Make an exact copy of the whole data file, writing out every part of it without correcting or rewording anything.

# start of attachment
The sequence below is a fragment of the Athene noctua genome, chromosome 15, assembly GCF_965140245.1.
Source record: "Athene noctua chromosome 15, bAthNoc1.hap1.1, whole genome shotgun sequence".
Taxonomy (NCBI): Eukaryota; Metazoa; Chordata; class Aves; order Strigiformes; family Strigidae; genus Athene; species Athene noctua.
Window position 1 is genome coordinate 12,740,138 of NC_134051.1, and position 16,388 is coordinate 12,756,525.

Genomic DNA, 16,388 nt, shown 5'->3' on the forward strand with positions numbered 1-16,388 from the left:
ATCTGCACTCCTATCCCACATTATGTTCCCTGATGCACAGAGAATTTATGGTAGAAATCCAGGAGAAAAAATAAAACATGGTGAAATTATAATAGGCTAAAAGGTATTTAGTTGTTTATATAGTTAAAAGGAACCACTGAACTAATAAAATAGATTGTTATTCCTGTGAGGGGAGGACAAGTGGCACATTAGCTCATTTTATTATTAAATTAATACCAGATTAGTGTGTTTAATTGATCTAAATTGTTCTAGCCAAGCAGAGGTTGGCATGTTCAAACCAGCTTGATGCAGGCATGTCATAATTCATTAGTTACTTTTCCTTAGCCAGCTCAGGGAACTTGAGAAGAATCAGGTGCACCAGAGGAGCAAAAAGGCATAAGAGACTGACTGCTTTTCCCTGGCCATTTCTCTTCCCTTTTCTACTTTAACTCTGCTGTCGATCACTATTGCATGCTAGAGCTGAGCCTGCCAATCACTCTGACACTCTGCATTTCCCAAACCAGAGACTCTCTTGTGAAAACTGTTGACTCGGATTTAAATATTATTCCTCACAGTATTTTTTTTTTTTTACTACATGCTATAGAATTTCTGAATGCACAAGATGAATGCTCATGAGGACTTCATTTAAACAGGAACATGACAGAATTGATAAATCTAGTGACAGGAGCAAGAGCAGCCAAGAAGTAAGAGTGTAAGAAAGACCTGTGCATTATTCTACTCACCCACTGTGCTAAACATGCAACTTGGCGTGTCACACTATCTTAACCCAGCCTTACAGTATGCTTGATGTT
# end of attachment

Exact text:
The sequence below is a fragment of the Athene noctua genome, chromosome 15, assembly GCF_965140245.1.
Source record: "Athene noctua chromosome 15, bAthNoc1.hap1.1, whole genome shotgun sequence".
Taxonomy (NCBI): Eukaryota; Metazoa; Chordata; class Aves; order Strigiformes; family Strigidae; genus Athene; species Athene noctua.
Window position 1 is genome coordinate 12,740,138 of NC_134051.1, and position 16,388 is coordinate 12,756,525.

Genomic DNA, 16,388 nt, shown 5'->3' on the forward strand with positions numbered 1-16,388 from the left:
ATCTGCACTCCTATCCCACATTATGTTCCCTGATGCACAGAGAATTTATGGTAGAAATCCAGGAGAAAAAATAAAACATGGTGAAATTATAATAGGCTAAAAGGTATTTAGTTGTTTATATAGTTAAAAGGAACCACTGAACTAATAAAATAGATTGTTATTCCTGTGAGGGGAGGACAAGTGGCACATTAGCTCATTTTATTATTAAATTAATACCAGATTAGTGTGTTTAATTGATCTAAATTGTTCTAGCCAAGCAGAGGTTGGCATGTTCAAACCAGCTTGATGCAGGCATGTCATAATTCATTAGTTACTTTTCCTTAGCCAGCTCAGGGAACTTGAGAAGAATCAGGTGCACCAGAGGAGCAAAAAGGCATAAGAGACTGACTGCTTTTCCCTGGCCATTTCTCTTCCCTTTTCTACTTTAACTCTGCTGTCGATCACTATTGCATGCTAGAGCTGAGCCTGCCAATCACTCTGACACTCTGCATTTCCCAAACCAGAGACTCTCTTGTGAAAACTGTTGACTCGGATTTAAATATTATTCCTCACAGTATTTTTTTTTTTTTACTACATGCTATAGAATTTCTGAATGCACAAGATGAATGCTCATGAGGACTTCATTTAAACAGGAACATGACAGAATTGATAAATCTAGTGACAGGAGCAAGAGCAGCCAAGAAGTAAGAGTGTAAGAAAGACCTGTGCATTATTCTACTCACCCACTGTGCTAAACATGCAACTTGGCGTGTCACACTATCTTAACCCAGCCTTACAGTATGCTTGATGTT